# Agates.

My oldest project, first in Python, now in Rust : agates ! Mineral formations that I try to mimic here. It uses morphological operators to grow an agate.

# Quasicrystals

Quasicrystals... Mysterious entities... a structure that is ordered but not periodic. A quasicrystalline pattern can continuously fill all available space, but it lacks translational symmetry.

This is an attempt to mimic them... With animation ! The symmetry seems to be everywhere but really is nowhere...

# Snowflakes growth.

I have a deep love for all snowflakes. I often open a book, "Kenneth Libbrecht - The Art of the Snowflake, A Photographic Album" to see how complex they are. So when I found a paper on how to model snowflake growth, I had to implement it.

Modeling snow-crystal growth: A three-dimensional mesoscopic approach, by Janko Gravner and David Griffeath.

They are drawn using POV-Ray.

# Spirograph.

I added a motion blur feature to my animation library and I just wanted to show you what it looks like with a spirograph animation !

# Traveling Salesman Problem.

TSP stands for "Traveling Salesman Problem". It tells the story of a salesman willing to find the shortest path between all the cities he travels to, to sell his goods. Here, we draw the path he travels to reveal an image with meandering lines.

# Stippling.

Stippling is the art of harmoniously placing "stipples", basically dots, to form an image.

This method can produce beautiful portraits or sceneries.

I use Linde-Buzo-Gray Weighted stippling method. It makes use of the previously developped Voronoï diagrams !

The other ones are drawn using a pen plotter !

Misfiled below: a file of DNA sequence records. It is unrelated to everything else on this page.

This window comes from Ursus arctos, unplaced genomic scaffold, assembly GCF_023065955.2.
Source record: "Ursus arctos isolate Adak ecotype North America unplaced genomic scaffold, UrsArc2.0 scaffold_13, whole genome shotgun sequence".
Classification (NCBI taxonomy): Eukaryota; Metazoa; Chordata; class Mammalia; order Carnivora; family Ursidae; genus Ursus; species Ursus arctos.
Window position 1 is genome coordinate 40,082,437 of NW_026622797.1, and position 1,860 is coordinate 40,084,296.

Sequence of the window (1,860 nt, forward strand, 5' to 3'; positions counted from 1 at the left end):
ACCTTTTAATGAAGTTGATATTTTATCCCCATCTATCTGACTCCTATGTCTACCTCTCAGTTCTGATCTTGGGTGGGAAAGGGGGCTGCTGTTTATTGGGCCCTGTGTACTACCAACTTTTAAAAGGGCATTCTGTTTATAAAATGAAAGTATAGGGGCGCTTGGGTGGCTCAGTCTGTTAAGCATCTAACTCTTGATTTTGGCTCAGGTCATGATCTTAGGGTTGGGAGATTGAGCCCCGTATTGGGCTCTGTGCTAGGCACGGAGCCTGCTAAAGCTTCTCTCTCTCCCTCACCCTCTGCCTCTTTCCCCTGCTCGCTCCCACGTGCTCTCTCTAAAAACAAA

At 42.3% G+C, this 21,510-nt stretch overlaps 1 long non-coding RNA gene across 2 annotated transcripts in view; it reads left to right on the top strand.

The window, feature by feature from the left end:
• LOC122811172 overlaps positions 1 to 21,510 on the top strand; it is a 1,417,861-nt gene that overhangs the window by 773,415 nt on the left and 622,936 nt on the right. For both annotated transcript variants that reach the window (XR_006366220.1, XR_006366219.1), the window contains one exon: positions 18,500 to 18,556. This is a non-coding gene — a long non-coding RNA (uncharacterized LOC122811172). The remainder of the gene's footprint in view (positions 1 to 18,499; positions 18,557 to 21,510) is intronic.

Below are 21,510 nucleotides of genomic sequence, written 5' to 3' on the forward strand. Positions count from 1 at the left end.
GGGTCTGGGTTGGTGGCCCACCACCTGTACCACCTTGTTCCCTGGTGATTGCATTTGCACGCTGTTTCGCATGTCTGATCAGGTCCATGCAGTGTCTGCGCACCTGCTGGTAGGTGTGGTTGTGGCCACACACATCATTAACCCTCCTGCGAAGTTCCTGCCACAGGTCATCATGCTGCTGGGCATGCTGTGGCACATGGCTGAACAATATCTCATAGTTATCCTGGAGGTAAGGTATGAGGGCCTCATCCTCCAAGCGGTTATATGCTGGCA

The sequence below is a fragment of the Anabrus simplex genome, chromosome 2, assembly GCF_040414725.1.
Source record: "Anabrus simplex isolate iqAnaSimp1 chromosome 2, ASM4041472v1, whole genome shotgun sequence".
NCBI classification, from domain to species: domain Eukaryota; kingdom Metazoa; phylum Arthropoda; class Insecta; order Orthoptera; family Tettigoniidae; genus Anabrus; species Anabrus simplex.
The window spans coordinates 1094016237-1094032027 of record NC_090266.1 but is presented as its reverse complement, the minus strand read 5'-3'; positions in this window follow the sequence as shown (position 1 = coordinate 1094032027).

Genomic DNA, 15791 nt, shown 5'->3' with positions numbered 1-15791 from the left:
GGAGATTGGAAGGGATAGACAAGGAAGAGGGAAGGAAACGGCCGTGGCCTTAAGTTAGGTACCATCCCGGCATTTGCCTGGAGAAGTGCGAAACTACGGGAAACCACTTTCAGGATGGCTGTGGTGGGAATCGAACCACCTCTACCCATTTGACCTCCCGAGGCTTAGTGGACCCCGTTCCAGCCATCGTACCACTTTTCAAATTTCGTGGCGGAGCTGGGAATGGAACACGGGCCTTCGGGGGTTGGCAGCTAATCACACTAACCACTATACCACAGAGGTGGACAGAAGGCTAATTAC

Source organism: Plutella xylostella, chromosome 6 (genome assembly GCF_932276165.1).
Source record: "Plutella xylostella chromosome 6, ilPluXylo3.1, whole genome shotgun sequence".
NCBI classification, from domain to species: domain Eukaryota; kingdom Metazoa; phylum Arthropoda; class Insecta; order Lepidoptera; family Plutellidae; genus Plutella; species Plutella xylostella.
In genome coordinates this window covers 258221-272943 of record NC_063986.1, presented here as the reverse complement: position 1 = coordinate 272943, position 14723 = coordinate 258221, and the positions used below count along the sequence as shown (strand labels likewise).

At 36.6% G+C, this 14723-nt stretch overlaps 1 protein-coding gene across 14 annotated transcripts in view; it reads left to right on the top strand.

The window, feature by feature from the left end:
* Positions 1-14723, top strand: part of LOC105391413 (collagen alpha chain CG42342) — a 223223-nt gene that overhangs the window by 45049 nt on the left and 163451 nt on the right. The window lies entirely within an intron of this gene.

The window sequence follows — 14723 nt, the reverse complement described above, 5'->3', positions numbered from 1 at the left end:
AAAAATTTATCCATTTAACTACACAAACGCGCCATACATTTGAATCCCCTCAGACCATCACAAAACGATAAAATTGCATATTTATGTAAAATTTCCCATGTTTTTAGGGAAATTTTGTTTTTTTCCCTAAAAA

# Voronoi diagrams.

It took me some times, but I wanted to implement Fortune's algorithm to produce the Voronoï Diagram of a set of points in 2D, and I finally did. I originally thought of Voronoï diagram as a mathematical tool, but now I think that these diagrams can be beautiful by themselves. Take a look at the progression !

# Wallpaper groups.

A wallpaper group is a mathematical classification of a two-dimensional repetitive pattern, based on the symmetries in the pattern. There is 17 wallpaper groups. I made an example of each one with a domain coloring technique. I'd like to thank Frank A. Farris for his amazing book "Creating Symmetry".

I'll first show the 17 groups, then how we can play with them by morphing them or animating them.

## The 17 groups

### P1

# Truchet Patterns.

Jumping on a new project today. Browsing the internet the other day, I found a paper about Multi-scale Truchet Patterns and wanted to give it a try.

Truchet Patterns are made of tiles that can be gathered even at different scales to show a beautiful pattern.

I wanted to try my new animation code so here is an animation showing how rich Truchet patterns can be, even with the same tiles, when rotating them.

# Understanding the Perlin Noise

## Introduction

Sure, the value noise we've seen in the previous posts is nice, but it's very blocky, especially with one octave only :

###### A sample of 2D value noise.

And that's very understandable : we fixed a grid of values and interpolates between these values, so we really do see the grid. That might be OK for some applications, but if you want to look natural, these alignments don't look good.

Perlin noise resulted from the work of Ken Perlin, who developed it for the movie Tron (1982) to improve the value noise.

To obfuscate the grid, the idea is not to associate a value at integers coordinates, but a *direction*.

We'll develop here a modern version of Perlin Noise in 1D, 2D, 3D and 4D.